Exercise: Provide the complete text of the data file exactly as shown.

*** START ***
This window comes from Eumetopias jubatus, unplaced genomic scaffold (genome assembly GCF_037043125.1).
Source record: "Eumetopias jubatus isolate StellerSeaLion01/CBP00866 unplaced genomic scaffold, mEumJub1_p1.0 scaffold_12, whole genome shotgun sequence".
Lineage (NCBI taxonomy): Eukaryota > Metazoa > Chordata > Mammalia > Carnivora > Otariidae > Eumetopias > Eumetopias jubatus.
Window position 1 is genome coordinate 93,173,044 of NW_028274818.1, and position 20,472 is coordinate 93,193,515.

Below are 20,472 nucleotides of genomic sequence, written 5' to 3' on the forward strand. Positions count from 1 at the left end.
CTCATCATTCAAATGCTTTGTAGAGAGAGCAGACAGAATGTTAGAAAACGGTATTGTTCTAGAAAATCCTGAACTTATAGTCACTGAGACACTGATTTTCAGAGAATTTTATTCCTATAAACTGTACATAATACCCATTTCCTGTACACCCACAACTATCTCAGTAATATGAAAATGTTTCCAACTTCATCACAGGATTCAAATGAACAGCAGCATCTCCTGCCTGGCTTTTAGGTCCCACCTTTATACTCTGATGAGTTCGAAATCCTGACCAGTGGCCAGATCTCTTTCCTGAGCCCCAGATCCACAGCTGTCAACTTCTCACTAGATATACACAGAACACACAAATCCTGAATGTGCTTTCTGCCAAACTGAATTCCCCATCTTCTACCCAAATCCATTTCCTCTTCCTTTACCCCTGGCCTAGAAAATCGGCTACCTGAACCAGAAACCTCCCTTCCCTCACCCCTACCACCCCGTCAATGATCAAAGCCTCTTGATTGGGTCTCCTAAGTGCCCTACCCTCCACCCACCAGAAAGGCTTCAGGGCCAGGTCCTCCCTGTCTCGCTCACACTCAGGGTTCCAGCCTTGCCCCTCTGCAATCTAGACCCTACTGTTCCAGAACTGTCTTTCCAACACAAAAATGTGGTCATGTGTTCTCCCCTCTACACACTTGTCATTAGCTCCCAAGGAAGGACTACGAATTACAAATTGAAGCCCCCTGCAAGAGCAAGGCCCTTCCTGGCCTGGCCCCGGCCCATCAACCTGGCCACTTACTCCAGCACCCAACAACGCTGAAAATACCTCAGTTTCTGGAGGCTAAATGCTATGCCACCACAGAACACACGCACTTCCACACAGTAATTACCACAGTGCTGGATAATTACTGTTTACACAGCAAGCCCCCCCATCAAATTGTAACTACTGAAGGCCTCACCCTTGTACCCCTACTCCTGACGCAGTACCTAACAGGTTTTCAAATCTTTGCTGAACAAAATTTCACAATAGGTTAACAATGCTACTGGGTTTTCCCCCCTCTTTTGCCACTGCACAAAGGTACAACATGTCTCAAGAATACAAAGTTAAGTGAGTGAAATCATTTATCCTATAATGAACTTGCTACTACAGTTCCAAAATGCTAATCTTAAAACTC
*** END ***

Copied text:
This window comes from Eumetopias jubatus, unplaced genomic scaffold (genome assembly GCF_037043125.1).
Source record: "Eumetopias jubatus isolate StellerSeaLion01/CBP00866 unplaced genomic scaffold, mEumJub1_p1.0 scaffold_12, whole genome shotgun sequence".
Lineage (NCBI taxonomy): Eukaryota > Metazoa > Chordata > Mammalia > Carnivora > Otariidae > Eumetopias > Eumetopias jubatus.
Window position 1 is genome coordinate 93,173,044 of NW_028274818.1, and position 20,472 is coordinate 93,193,515.

Below are 20,472 nucleotides of genomic sequence, written 5' to 3' on the forward strand. Positions count from 1 at the left end.
CTCATCATTCAAATGCTTTGTAGAGAGAGCAGACAGAATGTTAGAAAACGGTATTGTTCTAGAAAATCCTGAACTTATAGTCACTGAGACACTGATTTTCAGAGAATTTTATTCCTATAAACTGTACATAATACCCATTTCCTGTACACCCACAACTATCTCAGTAATATGAAAATGTTTCCAACTTCATCACAGGATTCAAATGAACAGCAGCATCTCCTGCCTGGCTTTTAGGTCCCACCTTTATACTCTGATGAGTTCGAAATCCTGACCAGTGGCCAGATCTCTTTCCTGAGCCCCAGATCCACAGCTGTCAACTTCTCACTAGATATACACAGAACACACAAATCCTGAATGTGCTTTCTGCCAAACTGAATTCCCCATCTTCTACCCAAATCCATTTCCTCTTCCTTTACCCCTGGCCTAGAAAATCGGCTACCTGAACCAGAAACCTCCCTTCCCTCACCCCTACCACCCCGTCAATGATCAAAGCCTCTTGATTGGGTCTCCTAAGTGCCCTACCCTCCACCCACCAGAAAGGCTTCAGGGCCAGGTCCTCCCTGTCTCGCTCACACTCAGGGTTCCAGCCTTGCCCCTCTGCAATCTAGACCCTACTGTTCCAGAACTGTCTTTCCAACACAAAAATGTGGTCATGTGTTCTCCCCTCTACACACTTGTCATTAGCTCCCAAGGAAGGACTACGAATTACAAATTGAAGCCCCCTGCAAGAGCAAGGCCCTTCCTGGCCTGGCCCCGGCCCATCAACCTGGCCACTTACTCCAGCACCCAACAACGCTGAAAATACCTCAGTTTCTGGAGGCTAAATGCTATGCCACCACAGAACACACGCACTTCCACACAGTAATTACCACAGTGCTGGATAATTACTGTTTACACAGCAAGCCCCCCCATCAAATTGTAACTACTGAAGGCCTCACCCTTGTACCCCTACTCCTGACGCAGTACCTAACAGGTTTTCAAATCTTTGCTGAACAAAATTTCACAATAGGTTAACAATGCTACTGGGTTTTCCCCCCTCTTTTGCCACTGCACAAAGGTACAACATGTCTCAAGAATACAAAGTTAAGTGAGTGAAATCATTTATCCTATAATGAACTTGCTACTACAGTTCCAAAATGCTAATCTTAAAACTC